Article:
Columbia University in New York will rename a student dormitory that bears the name of a slave owner, its President Lee C. Bollinger announced on Friday.
Bard Hall, a dormitory for students at the university’s Irving Medical Center, was named for Samuel Bard, an 18th century physician who served as George Washington’s doctor and founded what is now Columbia’s graduate school of medicine, the Vagelos College of Physicians and Surgeons.
He was also a slaveowner.
Citing the first U.S. census in 1790, Bollinger said Bard owned three slaves. The Columbia University and Slavery exhibit website includes a 1776 ad posted by Bard in the New York Gazette, in which he promised a $10 reward for the return of a fugitive slave.
Bollinger said a group was convened in June to consider campus building names and symbols associated with matters of race. As part of an ongoing review, the committee made an unanimous recommendation to rename Bard Hall.
The change “feels urgent not only for the individuals who have been asked to call Bard Hall home, but for the many students, staff, and faculty in the broader Columbia community,” Bollinger wrote.
“Of course, we cannot, indeed should not, erase Samuel Bard’s contributions to the medical school,” he added. “But we must not recall this history without also recognizing the reason for our decision to rename Bard Hall.”
The building will be honored with a name that represents the university’s values. Bollinger said it will be announced during the fall term.
The change comes as other institutions and cities have changed or removed links to historic figures with ties to slavery and the Confederacy, as many take a hard look at the nation’s racist past amid nationwide unrest sparked by the police killing of George Floyd.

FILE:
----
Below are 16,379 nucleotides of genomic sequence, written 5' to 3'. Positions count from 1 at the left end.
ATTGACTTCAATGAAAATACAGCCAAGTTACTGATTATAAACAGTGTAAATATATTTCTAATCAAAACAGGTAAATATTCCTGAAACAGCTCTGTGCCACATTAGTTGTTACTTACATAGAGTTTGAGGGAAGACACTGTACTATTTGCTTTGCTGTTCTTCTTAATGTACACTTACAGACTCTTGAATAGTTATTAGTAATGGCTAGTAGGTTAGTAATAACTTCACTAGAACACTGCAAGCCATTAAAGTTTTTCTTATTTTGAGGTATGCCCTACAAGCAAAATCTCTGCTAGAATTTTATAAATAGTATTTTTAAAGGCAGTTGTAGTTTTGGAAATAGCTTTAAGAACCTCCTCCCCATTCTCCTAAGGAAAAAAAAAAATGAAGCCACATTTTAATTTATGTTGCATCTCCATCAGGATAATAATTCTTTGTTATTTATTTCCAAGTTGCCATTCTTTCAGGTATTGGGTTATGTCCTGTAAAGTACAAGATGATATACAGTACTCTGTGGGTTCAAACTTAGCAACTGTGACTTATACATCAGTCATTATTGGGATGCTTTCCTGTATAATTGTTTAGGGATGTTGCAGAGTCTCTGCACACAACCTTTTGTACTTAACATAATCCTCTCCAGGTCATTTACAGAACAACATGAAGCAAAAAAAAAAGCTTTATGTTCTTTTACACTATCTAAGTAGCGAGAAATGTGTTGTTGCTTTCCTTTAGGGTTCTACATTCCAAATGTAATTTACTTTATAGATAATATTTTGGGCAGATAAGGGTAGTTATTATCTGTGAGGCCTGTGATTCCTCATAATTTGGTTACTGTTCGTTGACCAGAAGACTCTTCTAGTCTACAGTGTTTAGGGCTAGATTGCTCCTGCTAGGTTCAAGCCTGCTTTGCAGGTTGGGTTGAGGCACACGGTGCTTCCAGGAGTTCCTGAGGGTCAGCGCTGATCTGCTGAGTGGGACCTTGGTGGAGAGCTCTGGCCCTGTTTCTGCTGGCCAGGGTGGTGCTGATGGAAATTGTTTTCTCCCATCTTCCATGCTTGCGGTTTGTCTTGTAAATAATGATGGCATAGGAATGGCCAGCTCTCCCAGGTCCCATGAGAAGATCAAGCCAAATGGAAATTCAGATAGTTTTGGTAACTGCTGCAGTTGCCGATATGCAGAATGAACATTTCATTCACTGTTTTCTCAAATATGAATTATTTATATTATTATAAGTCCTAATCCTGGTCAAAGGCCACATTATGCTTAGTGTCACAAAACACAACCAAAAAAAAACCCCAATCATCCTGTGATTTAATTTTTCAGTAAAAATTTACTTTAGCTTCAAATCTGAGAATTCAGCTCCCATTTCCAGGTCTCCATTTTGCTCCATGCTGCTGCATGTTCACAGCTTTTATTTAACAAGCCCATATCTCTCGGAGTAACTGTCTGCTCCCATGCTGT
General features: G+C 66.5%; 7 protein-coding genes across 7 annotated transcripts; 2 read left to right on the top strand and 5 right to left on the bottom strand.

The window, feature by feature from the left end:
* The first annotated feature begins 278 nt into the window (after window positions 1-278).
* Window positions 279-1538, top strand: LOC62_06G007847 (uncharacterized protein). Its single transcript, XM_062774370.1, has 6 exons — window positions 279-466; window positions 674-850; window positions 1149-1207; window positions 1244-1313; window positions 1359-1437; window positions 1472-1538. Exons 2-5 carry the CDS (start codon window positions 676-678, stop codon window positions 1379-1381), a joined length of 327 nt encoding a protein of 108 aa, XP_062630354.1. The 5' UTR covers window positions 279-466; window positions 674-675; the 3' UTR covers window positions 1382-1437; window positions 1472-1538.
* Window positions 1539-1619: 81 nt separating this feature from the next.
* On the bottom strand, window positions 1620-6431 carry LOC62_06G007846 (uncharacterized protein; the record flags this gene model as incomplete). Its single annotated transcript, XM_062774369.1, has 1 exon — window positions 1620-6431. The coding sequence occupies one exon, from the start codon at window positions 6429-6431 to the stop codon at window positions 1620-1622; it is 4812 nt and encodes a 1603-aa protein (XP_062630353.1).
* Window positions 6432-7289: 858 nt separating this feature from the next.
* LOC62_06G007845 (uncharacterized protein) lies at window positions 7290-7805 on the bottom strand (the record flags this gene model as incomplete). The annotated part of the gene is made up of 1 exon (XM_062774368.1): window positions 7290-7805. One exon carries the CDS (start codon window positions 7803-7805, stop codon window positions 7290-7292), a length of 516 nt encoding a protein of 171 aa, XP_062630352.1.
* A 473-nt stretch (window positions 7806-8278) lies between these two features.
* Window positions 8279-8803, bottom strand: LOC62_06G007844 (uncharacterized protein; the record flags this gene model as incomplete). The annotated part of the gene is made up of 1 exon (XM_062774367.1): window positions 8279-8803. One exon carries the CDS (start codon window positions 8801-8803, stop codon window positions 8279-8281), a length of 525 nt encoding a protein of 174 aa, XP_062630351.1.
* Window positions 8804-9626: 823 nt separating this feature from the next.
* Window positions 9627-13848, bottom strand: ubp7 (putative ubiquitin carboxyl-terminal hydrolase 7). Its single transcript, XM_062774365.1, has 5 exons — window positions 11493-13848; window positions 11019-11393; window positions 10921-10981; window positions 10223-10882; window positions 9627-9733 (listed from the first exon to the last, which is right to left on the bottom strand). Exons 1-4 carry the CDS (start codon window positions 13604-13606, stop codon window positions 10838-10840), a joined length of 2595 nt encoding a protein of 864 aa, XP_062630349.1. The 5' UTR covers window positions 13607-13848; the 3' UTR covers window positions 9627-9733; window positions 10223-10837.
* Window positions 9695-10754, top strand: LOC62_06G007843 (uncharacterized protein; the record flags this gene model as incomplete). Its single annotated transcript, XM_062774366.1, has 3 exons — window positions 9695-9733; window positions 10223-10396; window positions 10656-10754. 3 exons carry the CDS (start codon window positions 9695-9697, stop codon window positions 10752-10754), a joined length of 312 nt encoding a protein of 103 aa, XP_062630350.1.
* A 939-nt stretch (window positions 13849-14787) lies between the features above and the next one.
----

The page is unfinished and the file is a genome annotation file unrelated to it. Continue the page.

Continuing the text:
Dr. Raymond Givens, an assistant professor of medicine at Columbia, started a petition earlier this year calling for the removal of Bard’s name from the dorm and from the Samuel Bard Professorship of Medicine. It’s unclear whether the professorship will also be renamed.
“No University can claim it values Black lives while forcing Black students to live in a building named for a slaveowner,” he wrote on the petition, which received over 1,000 signatures.
“No longer will Black students and staff have to live and work in a building that reminds them to know their place,” he wrote in an update following Bollinger’s announcement. “This is just the prelude to more substantive changes.”
Since protests in late 2015 over legacies of racism on college campuses, universities including Yale, Georgetown, Harvard, Brown, Princeton and Duke have been forced to begin addressing their ties to slavery and racism.
In 2017, Georgetown University renamed two buildings that honored proponents of slavery, giving them names that instead paid tribute to Black figures, including one of the 272 slaves sold to fund the university.
Earlier that year, Yale announced that it would rename a college that honored former Vice President John C. Calhoun, a white supremacist who strongly advocated for slavery.
Clarification: Language has been adjusted to reflect that Calhoun was not a vice president of Yale.